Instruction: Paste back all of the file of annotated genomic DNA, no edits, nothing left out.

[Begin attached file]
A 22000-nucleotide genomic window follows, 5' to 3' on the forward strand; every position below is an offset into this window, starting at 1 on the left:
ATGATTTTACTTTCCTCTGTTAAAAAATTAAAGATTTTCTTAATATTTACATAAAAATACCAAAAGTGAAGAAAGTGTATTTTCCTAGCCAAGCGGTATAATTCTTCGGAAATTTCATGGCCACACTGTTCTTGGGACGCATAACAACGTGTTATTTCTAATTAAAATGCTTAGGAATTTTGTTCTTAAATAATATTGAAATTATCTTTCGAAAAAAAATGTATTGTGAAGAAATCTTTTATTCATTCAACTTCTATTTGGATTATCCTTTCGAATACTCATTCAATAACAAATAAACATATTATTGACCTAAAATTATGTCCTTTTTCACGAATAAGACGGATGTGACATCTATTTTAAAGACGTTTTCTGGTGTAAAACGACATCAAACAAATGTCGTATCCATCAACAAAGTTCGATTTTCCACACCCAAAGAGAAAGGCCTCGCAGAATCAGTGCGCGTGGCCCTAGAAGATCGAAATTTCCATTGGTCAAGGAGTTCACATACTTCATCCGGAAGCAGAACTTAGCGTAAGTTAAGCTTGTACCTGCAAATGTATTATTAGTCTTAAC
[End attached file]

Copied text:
A 22000-nucleotide genomic window follows, 5' to 3' on the forward strand; every position below is an offset into this window, starting at 1 on the left:
ATGATTTTACTTTCCTCTGTTAAAAAATTAAAGATTTTCTTAATATTTACATAAAAATACCAAAAGTGAAGAAAGTGTATTTTCCTAGCCAAGCGGTATAATTCTTCGGAAATTTCATGGCCACACTGTTCTTGGGACGCATAACAACGTGTTATTTCTAATTAAAATGCTTAGGAATTTTGTTCTTAAATAATATTGAAATTATCTTTCGAAAAAAAATGTATTGTGAAGAAATCTTTTATTCATTCAACTTCTATTTGGATTATCCTTTCGAATACTCATTCAATAACAAATAAACATATTATTGACCTAAAATTATGTCCTTTTTCACGAATAAGACGGATGTGACATCTATTTTAAAGACGTTTTCTGGTGTAAAACGACATCAAACAAATGTCGTATCCATCAACAAAGTTCGATTTTCCACACCCAAAGAGAAAGGCCTCGCAGAATCAGTGCGCGTGGCCCTAGAAGATCGAAATTTCCATTGGTCAAGGAGTTCACATACTTCATCCGGAAGCAGAACTTAGCGTAAGTTAAGCTTGTACCTGCAAATGTATTATTAGTCTTAAC